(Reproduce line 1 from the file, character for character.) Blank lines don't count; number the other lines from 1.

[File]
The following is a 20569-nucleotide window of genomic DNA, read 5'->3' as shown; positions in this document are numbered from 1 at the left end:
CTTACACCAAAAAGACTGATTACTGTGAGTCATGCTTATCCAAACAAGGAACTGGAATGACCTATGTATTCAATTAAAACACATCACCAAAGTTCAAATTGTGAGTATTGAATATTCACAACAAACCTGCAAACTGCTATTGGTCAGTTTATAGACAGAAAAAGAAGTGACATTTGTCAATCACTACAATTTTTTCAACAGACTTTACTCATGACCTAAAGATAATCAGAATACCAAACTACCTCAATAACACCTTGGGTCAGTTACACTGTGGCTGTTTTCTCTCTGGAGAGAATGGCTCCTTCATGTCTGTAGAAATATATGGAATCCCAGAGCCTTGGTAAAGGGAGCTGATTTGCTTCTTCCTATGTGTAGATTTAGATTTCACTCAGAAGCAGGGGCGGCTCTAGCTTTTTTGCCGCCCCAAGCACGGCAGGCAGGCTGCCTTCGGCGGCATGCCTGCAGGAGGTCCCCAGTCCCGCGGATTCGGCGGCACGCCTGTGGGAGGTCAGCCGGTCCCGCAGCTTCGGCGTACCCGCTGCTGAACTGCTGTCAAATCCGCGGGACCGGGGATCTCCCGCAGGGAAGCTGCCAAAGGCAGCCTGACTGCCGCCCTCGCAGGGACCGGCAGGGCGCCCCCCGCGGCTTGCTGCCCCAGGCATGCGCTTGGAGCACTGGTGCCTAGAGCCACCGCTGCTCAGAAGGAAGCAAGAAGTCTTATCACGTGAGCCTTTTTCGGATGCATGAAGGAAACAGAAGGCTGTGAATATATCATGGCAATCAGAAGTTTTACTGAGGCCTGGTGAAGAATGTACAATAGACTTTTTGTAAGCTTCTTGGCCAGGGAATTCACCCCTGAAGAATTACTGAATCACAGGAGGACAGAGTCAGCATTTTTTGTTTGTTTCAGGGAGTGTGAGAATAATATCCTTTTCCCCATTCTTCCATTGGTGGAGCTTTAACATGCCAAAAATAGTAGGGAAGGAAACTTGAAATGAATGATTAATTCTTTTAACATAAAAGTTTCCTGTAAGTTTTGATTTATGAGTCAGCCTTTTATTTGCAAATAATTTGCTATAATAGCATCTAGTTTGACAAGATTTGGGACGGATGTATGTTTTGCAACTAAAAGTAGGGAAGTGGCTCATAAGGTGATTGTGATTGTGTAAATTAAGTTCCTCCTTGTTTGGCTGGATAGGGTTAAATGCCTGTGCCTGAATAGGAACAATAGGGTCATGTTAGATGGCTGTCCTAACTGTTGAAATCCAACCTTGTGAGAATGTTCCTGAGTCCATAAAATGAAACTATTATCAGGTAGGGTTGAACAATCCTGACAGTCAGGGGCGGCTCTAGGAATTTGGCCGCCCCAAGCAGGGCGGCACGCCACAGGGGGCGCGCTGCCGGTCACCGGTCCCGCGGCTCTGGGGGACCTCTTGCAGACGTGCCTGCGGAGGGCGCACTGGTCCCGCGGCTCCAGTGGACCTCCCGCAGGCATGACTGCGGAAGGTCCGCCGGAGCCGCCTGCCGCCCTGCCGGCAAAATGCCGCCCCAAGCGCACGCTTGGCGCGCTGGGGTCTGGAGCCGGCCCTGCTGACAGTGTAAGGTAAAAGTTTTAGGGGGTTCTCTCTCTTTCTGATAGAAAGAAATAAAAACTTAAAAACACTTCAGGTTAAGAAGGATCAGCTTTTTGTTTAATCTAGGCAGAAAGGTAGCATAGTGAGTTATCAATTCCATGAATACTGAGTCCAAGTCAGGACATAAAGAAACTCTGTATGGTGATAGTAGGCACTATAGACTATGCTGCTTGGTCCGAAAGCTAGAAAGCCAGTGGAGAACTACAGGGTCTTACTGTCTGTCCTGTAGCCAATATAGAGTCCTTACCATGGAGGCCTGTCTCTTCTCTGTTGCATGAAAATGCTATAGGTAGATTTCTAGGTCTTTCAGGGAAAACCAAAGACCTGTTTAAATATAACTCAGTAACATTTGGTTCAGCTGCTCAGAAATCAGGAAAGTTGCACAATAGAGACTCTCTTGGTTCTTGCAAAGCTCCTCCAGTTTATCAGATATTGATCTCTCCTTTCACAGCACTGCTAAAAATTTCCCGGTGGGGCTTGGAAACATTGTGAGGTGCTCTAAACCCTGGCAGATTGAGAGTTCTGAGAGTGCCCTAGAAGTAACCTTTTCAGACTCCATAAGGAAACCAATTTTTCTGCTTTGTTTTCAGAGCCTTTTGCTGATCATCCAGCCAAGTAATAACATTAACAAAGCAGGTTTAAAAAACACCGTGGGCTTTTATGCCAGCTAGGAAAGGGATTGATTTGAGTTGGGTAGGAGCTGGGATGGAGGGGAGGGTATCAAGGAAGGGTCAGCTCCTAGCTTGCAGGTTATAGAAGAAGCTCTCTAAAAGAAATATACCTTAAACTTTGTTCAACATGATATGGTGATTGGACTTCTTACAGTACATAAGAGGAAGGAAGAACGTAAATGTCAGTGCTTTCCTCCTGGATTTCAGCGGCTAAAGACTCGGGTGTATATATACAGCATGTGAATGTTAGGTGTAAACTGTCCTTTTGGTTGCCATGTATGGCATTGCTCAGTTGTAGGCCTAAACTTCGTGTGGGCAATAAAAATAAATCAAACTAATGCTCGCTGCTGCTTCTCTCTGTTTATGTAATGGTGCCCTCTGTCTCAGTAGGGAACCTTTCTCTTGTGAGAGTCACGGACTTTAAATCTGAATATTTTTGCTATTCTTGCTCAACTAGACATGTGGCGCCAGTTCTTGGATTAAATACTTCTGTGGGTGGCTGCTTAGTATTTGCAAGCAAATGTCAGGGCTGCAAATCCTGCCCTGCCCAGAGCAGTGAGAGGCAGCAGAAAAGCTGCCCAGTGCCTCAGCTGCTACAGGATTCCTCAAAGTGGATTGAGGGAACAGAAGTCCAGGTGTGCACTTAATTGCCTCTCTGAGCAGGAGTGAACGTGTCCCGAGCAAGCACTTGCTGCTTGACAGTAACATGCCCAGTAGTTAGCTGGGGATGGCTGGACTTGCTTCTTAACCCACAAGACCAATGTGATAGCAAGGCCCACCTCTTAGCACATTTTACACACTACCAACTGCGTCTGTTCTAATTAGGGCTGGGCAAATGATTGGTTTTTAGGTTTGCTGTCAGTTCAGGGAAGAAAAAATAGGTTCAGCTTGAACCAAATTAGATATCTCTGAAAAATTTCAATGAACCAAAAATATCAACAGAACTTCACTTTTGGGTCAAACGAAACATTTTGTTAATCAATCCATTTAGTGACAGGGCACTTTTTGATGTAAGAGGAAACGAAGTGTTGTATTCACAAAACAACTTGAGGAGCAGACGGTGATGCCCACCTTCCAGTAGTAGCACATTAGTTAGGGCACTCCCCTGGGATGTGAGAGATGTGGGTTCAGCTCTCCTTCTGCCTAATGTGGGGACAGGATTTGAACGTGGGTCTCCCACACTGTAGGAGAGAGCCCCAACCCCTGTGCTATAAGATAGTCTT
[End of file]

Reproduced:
The following is a 20569-nucleotide window of genomic DNA, read 5'->3' as shown; positions in this document are numbered from 1 at the left end: